Earlier this year, I purchased a bunch of tools on eBay.co.uk. I blogged about it here.
Two of the auctions that I won were for Eclipse No. 77 saw sets. The pictures that were in the listings weren’t very good but the prices were great, so I bought both of them and paid about $4 each. I planned to keep the better of the two and either resell the other, or give it away.
Here are the sets when I bought them:
Since purchasing them, I did a little research on the Eclipse No. 77 and found that there were two versions made, one for fine teeth and one for course. Wouldn’t you know it, as luck would have it I got one of each. I guess I’ll be keeping both.
I wont post the complete clean-up (I’ll use that word as it is rather a small, simple tool to call this a restoration) of both saw sets. Here is what I did to the fine tooth set:
The set was a dirty, oily, and generally gunked up. It was not much to look at. The plunger was a little stiff as the grease that was around the internal springs had gone solid.
You can see that this set has red paint on the inside surfaces near the plunger and anvil. What I have read elsewhere online leads me to understand that the red-painted ones indicate that they are for fine teeth.
Of note is the fact that the anvils are not very different on the fine and coarse versions. Both sets can be adjusted to bend the teeth by the same amount and to the same angle. The difference is in the size of the hammer. On the coarse version, the hammer is wider and flatter. This is great for setting the teeth on handsaws especially larger rip teeth. On the fine version, the hammer comes to a narrow point, allowing you to more easily bend small teeth without affecting their neighbors. This is great for most of your backsaws and essential for something really fine like a dovetail saw.
By comparison, this is my other No. 77 with the course hammer. It works better on larger teeth.
I took everything apart and cleaned all the pieces with an old tooth brush and some break-parts cleaner. Some of the old grease had hardened and it took a little while to remove it all with a dental pick.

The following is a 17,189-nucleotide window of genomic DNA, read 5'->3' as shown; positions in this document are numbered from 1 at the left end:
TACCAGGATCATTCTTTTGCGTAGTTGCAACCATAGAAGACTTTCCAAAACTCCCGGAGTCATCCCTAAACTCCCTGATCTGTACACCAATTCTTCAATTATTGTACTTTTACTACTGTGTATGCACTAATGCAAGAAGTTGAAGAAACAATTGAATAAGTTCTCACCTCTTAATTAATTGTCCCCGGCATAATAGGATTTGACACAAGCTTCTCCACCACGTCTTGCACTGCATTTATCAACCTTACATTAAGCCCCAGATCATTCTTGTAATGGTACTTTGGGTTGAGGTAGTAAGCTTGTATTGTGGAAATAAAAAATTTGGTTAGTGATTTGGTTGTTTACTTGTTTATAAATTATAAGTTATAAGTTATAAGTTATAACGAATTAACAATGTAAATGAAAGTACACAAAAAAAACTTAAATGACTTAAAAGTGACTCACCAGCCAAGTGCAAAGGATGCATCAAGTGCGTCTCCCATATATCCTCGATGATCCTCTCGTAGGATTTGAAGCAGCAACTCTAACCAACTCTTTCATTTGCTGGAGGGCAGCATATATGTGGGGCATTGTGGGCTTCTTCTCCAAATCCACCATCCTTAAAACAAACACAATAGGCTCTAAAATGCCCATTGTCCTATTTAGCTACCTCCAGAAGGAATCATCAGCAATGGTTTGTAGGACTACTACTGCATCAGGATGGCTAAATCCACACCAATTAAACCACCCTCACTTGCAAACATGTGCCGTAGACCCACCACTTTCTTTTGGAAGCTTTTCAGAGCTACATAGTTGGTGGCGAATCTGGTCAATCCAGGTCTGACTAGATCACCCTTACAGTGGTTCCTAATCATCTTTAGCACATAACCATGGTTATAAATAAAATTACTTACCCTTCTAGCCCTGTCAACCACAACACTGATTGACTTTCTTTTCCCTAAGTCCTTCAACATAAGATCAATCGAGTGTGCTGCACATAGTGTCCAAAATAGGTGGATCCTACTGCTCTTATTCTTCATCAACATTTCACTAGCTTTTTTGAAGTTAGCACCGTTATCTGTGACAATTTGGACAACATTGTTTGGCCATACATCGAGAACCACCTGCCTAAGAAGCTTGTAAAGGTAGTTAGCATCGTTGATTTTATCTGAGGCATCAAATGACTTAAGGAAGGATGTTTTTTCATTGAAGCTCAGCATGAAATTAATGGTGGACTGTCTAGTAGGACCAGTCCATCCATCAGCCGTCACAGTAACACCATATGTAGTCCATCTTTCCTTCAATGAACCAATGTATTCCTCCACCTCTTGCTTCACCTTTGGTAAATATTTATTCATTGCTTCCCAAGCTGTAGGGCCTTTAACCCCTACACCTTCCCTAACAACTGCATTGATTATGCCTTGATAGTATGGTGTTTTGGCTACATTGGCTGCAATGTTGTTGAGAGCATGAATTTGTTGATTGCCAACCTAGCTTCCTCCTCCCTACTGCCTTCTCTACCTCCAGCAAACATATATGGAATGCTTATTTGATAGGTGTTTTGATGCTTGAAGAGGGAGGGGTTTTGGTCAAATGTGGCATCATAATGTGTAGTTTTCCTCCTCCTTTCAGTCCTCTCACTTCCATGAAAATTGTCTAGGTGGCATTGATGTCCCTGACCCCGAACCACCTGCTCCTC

Here’s a closer view of some of the parts.
Once all of the parts were cleaned, I headed over to my bench grinder. I use this tool more than any other when it comes to cleaning up and restoring old tools. It was a $20 garage sale find. I love it!
I took my time and carefully polished all of the parts. The buffing compound can leave a black waxy buildup on some of the parts, so when I was done polishing, I wiped everything down with a cloth and mineral spirits. I then used a cloth with denatured alcohol to get rid of any mineral spirit residue.
Once all of the parts were polished and cleaned, I lubed the necessary parts and re-assembled the saw set.
Here you can see the anvil all cleaned up and easy to read again.
The paint was in pretty good condition and I felt that repainting it was unnecessary. I cleaned the paint with a cloth and denatured alcohol.
Here you can see the plunger mechanism.
The maker’s mark in the casting.
So, here’s what I started with:
And here it is finished:
And since I haven’t yet put enough pictures in this post…
A couple of extra shots of both saw sets once they were all cleaned up.
I think I should get many years of service out of these. Eight bucks well spent.
I’m always happy to hear your thoughts, questions, or opinions. Post away!